Finally, in defending high, selective severance taxes on the extractive industries, the states have an additional argument: the extractive industries, unlike most other industries, deplete the natural resources of the state. Manufacturers create the goods they sell, farmers grow their crops, and even the timber industry (at least the large companies engaged in timbering) regrows the forests it cuts down. But mining companies and oil producers extract wealth from the earth that is irreplaceable. Those facts offer a strong justification for high, selective severance taxes on the natural resources. Governor Link may thus have been on sound constitutional ground in asserting that a state whose coal is exploited for the benefit of the rest of the nation is entitled to “just compensation for losing forever a one time harvest.”
J. Hellerstein and W. Hellerstein, STATE TAXATION: THIRD EDITION ¶ 4.17(2)(d) (2004) (footnotes omitted).
      Thus, severance taxes are intended, among other things, to compensate the state for the permanent depletion of its natural bounty, and are entitled to special consideration. Severance taxes are an attempt to make extractive industries pay their fair share for the natural resources and services the state supplies, and that quid pro quo concept has been validated by the United States Supreme Court in the context of the Import-Export Clause.
                The Import-Export Clause clearly prohibits state taxation based on the foreign origin [or destination] of the imported [or exported] goods, but it cannot be read to accord imported [or exported] goods preferential treatment that permits escape from uniform taxes imposed without regard to foreign origin [or destination] for services which the State supplies.
Michelin Tire Corp. v. Wages, 423 U.S. at 287, 96 S.Ct. at 541, 46 L.Ed.2d at 504 (1976).
                To be sure, allowance of nondiscriminatory ad valorem property taxation may increase the cost of goods purchased by “inland” consumers. But as already noted, such taxation is the quid pro quo for benefits actually conferred by the taxing State.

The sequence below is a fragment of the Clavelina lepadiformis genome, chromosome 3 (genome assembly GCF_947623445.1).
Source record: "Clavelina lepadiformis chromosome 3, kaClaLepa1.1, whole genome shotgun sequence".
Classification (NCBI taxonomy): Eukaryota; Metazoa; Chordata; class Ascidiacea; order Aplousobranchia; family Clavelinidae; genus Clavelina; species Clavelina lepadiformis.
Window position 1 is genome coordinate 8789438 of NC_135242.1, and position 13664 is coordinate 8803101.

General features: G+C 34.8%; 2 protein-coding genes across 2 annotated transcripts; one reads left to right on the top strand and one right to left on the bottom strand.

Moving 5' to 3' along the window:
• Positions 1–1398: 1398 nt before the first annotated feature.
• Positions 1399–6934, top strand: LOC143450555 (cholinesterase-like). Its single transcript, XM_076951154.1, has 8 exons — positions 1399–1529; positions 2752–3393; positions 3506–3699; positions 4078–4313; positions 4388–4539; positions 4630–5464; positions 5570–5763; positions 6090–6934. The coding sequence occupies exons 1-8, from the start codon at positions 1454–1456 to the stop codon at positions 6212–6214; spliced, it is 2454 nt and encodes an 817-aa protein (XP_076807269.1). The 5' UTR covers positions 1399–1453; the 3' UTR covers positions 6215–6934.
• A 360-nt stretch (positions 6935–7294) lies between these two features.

423 U.S. at 288-289, 96 S.Ct. at 542, 46 L.Ed.2d at 505.
      West Virginia does not distinguish between coal that is exported and coal used domestically when imposing the taxes at issue in this case, and West Virginia's severance taxes are levied as a quid pro quo for the benefits the State provides and the permanent loss the State suffers when its natural resources are extracted.

Footnote: 11
      The U. S. Supreme Court found that this conclusion by the Montana court did not insulate the severance tax from Commerce Clause review; and upon that review, the Court
upheld the severance tax.
Footnote: 12
      Nor is the appellants' cited case of Virginia Indonesia Company v. Harris County Appraisal District, 910 S.W.2d 905, 39 Tex.Sup.Ct.J. 37 (1995) persuasive. In that case, the court found that the goods in question were merely in export transit through Texas, and therefore were exempt under the Import-Export Clause from a local property tax. This situation is far different from the facts of the instant case. As the Texas Supreme Court stated: “It is one thing to tax property that has come to rest within the state; it is quite another to tax property that is merely passing through on its way to its final foreign destination.” 910 S.W.2d at 914-915. The coal being mined and processed by the appellants has been “at rest” in West Virginia for many millions of years. The coal being mined and processed by the appellants is hardly “merely passing through” West Virginia _ unless we are dealing with a geologic and not human time frame.
Footnote: 13
      Additionally, if any of the coal production severance taxes set forth in current and earlier versions of W.Va. Code, 11-12B-3 [2000]; 11-13A-3 [2002]; 11-13A-6 [1997]; 22-3-1 [2005]; and 22-3-32 [1994] is determined by the United States Supreme Court or other court of competent and final jurisdiction to offend the Import-Export Clause of the United States Constitution, art. I, sec. 10, cl. 2., because the tax is based to any degree on coal loading or other activities that are determined to constitute a portion of the “export transit” process, the least intrusive and proper remedy under West Virginia law would be to sever and find invalid and refundable only that portion of the tax that is fairly attributable to the export transit process _ and not to invalidate the entire severance tax due. Compare W.Va. Code, 2-2-10(cc) [1989] (statutory provisions that are unconstitutional may be severed); See In re Dostert, 174 W.Va. 258, 269, 324 S.E.2d 402, 412 (1984) (“These statutory provisions are codifications of basic constitutional statutory construction severability law.”).